Stolen from the Editor's Desk: There are a lot of opinion columns, write-in articles, and advice articles in the greater medium of the written word. Virtually none of these advisors are particularly qualified, either. There's nothing to stop them from giving bad advice. Except me. Stolen from the Editor's Desk involves me taking some sort of advice column and tearing it a new one, all for your sake. Bad advice, meet the nerdery.
Seven Things Women Get Hung Up About When It Comes to Guys, But Shouldn't
Excerpts from MSN's lifestyle page, original article by Erin Meanly
1. His Job
What Erin Meanly has to say: "On a superficial level, if you've always imagined yourself the wife of an attorney or politician and he's a used car salesman, get over it. What really matters is that he enjoys his work and has goals."
What the nerdery has to say: Of course it matters what his job is. Enjoying one's work and having goals are not virtues, so it is not 'what really matters'. What if your guy is a pornographer? I'm sure he enjoys it and has goals--icky though they may be--but that doesn't justify his career choice any one bit. If you have a dream of marrying someone with a label, you should probably get over it, but men define themselves by their job, so you absolutely should look at why he does whatever it is he does. You might learn something about him.
4. His table manners
What Erin Meanly has to say: "Unless he eats like a barbarian, don't dismiss the dude because he put his elbows on the table while there was still food out. Manners are only an issue when you're raising kids and you want him to set a good example. You can bring it up then."
What the nerdery has to say: First of all, you should never save an issue for when you're raising kids. You should never save an issue for when you're married. If you notice something while you're dating someone, you definitely should bring it up then, even if it seems trivial. Don't make a bigger deal out of it than it is, but if you sit on it for years before pointing out that watching him eat is like watching an Animal Planet special, he's going to react badly--"If you think I'm a slob, why didn't you bring this up three years ago when we were dating?". Give him time to fix his bad habits by letting him know before it ever becomes an issue.
Secondly, way to perpetuate damaging stereotypes against barbarians, Erin Meanly. I'm sure non-Greeks everywhere are slamming battle-axes into tables in political outrage at once more being invoked as the standard of uncivil behavior. Conan should be delivering a summons to you shortly, Erin. And no, it's not a legal summons, barbarians don't play like that. It's a summons to a sand-filled arena ringed with cast-iron spikes the size of rhinoceros horns. Remember, go for the legs, but whatever you do, don't make any cheap shots for the groin--believe it or not, barbarians hold back until you go for gonads.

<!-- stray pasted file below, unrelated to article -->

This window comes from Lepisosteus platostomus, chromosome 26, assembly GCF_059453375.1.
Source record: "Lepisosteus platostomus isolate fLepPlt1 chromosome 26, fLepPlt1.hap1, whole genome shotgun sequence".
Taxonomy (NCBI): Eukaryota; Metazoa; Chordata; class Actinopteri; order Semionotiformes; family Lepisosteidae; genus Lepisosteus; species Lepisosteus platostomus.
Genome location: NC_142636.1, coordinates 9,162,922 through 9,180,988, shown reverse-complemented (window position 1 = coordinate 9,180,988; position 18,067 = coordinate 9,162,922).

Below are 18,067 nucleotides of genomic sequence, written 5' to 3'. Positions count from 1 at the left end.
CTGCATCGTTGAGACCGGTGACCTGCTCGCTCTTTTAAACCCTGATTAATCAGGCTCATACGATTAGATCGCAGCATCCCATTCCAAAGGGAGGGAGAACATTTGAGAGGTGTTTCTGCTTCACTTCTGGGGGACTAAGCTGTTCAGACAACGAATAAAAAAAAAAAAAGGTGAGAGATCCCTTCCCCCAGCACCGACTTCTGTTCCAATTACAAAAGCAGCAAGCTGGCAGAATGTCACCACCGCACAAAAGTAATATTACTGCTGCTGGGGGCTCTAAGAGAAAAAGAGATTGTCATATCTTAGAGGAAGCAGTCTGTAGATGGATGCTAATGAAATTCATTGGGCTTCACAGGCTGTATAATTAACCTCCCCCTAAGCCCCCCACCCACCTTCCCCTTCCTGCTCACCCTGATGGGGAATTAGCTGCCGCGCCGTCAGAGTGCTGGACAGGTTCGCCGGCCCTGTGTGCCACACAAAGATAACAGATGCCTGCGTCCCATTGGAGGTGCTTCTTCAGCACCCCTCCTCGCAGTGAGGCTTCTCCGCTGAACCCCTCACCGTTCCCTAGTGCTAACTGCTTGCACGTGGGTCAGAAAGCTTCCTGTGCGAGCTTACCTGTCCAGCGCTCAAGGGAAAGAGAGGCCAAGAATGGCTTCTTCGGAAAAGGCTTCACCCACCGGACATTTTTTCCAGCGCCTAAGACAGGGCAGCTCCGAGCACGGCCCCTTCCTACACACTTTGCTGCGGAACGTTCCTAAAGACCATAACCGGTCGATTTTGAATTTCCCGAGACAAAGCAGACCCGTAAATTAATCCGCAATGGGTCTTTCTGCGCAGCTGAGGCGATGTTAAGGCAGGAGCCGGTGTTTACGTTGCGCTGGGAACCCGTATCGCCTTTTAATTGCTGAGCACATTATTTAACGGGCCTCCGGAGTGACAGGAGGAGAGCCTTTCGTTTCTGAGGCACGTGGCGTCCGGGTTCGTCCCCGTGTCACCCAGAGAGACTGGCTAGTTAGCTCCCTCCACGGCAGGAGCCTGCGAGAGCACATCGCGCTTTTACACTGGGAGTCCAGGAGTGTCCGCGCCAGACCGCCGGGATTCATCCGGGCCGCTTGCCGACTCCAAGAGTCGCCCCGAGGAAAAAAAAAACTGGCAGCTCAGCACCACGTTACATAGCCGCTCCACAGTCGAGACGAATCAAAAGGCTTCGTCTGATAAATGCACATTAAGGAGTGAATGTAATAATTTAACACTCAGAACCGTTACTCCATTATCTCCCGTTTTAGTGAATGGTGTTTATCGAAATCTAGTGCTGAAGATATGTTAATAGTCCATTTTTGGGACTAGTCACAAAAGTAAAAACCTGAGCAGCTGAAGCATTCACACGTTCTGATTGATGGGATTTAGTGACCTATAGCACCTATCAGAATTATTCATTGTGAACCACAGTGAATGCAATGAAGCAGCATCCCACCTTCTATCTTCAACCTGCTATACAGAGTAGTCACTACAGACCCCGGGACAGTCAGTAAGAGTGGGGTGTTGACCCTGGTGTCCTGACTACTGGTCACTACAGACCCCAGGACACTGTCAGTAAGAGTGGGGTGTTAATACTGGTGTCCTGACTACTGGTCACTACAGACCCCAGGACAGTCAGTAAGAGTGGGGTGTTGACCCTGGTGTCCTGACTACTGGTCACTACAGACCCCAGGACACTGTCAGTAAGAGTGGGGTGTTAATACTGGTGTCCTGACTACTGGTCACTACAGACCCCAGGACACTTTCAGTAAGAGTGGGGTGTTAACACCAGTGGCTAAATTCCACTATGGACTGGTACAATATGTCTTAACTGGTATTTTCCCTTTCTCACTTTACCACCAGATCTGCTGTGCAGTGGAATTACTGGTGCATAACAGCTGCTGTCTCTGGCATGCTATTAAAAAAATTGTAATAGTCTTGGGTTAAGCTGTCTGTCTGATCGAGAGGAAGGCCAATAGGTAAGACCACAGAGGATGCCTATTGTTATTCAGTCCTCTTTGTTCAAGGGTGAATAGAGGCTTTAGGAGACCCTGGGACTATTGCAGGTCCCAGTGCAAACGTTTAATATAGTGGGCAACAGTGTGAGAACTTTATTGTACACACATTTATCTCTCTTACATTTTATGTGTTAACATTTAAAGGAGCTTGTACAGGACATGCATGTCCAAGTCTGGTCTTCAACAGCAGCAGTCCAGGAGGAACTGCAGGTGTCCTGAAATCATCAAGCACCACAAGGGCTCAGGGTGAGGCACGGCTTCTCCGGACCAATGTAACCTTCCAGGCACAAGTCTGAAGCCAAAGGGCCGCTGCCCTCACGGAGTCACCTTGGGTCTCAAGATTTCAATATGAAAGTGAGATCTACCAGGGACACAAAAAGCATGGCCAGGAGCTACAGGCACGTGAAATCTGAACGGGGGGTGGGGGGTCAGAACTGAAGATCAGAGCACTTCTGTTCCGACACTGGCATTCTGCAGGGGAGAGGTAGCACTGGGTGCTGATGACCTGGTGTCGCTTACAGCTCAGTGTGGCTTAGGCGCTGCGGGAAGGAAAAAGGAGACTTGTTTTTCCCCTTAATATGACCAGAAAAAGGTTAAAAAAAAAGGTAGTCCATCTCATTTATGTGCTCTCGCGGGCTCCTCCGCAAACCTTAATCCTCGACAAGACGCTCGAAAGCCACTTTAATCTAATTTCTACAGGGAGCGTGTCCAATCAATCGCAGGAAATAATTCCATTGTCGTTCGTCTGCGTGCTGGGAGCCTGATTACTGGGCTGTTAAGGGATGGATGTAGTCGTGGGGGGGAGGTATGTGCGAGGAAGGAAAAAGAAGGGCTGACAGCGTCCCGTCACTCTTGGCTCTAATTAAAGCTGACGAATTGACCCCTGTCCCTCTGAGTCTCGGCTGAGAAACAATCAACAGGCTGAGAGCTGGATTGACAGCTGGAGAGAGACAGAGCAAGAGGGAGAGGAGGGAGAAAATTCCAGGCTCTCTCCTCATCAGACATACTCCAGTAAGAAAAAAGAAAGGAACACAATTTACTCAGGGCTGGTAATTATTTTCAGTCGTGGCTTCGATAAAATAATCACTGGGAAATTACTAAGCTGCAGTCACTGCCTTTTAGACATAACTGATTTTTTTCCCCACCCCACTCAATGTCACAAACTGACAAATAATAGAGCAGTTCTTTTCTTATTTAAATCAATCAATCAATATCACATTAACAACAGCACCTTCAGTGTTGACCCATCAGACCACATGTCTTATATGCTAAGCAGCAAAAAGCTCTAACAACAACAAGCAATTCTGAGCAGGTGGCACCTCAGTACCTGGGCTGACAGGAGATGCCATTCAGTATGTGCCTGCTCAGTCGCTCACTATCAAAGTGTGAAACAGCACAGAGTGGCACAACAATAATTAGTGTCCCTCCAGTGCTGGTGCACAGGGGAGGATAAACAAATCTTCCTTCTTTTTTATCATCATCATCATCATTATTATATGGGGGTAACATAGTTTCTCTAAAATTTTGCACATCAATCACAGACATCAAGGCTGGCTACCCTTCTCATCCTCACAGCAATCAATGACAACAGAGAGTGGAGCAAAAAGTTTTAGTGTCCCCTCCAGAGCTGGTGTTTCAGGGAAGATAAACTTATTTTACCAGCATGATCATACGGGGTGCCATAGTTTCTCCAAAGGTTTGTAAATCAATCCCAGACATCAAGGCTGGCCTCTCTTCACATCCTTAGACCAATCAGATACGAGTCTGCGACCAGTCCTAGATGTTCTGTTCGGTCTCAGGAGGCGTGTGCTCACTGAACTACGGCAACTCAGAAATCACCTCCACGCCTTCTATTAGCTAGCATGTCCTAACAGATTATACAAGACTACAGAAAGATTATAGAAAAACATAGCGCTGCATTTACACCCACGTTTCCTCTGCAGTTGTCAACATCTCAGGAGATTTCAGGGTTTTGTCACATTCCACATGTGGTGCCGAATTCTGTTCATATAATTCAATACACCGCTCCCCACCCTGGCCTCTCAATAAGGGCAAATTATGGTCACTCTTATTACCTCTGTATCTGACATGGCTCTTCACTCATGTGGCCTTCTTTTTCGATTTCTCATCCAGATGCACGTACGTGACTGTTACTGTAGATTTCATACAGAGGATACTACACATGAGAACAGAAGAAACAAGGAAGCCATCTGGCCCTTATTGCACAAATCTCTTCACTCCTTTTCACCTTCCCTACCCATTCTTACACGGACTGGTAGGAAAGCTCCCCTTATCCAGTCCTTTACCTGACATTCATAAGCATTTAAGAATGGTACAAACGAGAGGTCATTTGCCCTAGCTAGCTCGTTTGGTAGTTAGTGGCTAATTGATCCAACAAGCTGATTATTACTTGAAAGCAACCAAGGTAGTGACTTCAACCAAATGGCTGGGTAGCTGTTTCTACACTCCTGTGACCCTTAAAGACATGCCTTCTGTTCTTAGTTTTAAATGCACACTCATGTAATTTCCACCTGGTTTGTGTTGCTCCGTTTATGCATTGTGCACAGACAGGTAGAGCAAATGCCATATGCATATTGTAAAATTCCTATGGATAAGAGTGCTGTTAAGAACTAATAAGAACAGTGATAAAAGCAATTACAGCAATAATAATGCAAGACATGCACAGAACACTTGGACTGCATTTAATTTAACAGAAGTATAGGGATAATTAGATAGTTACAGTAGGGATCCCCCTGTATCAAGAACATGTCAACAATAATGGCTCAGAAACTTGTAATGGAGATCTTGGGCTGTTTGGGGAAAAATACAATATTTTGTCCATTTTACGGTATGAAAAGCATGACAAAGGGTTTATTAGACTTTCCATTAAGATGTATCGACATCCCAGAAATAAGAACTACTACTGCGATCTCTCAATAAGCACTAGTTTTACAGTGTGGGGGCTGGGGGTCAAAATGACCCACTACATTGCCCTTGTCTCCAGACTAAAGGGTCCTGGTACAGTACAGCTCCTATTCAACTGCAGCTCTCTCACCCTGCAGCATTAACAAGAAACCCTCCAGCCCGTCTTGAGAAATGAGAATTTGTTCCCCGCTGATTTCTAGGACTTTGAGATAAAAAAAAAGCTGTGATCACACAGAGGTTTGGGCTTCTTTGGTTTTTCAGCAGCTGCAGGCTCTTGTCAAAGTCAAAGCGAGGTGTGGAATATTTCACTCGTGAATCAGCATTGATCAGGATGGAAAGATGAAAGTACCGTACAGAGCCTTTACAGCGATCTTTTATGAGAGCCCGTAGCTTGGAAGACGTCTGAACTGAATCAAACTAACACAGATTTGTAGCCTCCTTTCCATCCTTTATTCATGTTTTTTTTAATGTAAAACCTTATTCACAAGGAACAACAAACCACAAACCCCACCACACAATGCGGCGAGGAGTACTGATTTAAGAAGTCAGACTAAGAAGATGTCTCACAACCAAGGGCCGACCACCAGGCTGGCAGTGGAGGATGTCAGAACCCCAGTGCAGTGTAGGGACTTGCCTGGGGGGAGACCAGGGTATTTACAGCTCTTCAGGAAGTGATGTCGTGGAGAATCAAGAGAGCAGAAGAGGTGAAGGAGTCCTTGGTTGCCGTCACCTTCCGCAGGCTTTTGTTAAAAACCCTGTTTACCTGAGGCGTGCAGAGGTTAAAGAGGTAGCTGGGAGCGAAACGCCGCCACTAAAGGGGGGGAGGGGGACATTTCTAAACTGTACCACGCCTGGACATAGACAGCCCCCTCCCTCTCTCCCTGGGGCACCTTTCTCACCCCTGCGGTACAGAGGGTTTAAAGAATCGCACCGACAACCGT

5. The hangouts he likes
What Erin Meanly has to say: "So he frequents divey, dodgy, immature places and it worries you. These establishments don't fit in with an image you want to project. Perhaps you want him to settle down and you think he's going to regress to spring break mode. But exchanging ribs and beer for filet mignon and consomme won't make him grow up. So choose your battles."
What the nerdery has to say: Relationship columnists like to use the expression 'choose your battles'. Which, of course, makes perfect sense when you assume that the average reader of romantic advice columns is a twenty-four year-old, war-gaming enthusiast with a deep interest in military history. Wait, it's not? Then why the frak do they use silly expressions that have no concrete meaning? The phrase 'choose your battles' does not mean to completely abandon some and focus on others; it means you should be prepared, rational, and rested when you do fight. If you give in on occasion on something you feel strongly about, only insisting that your man-child stop when it really steams your broccoli, I've got news for you: that's the definition of a relational pyrrhic victory. Look it up. Anyways, the key to a good relationship is the key to a good military campaign, be deliberate, be proactive, and invest heavily in the conflicts that matter most to you.
Oh, and Erin Meanly did a pretty good job: only 3 out of 7 of her pieces of advice fell under the swift sword of the nerdery. That's at least weatherman-level performance.
So says the nerdery.
If you witness bad pieces of advice being foisted upon the innocent readers of the world, let me know, and it might show up on future Stolen from the Editor's Desk features.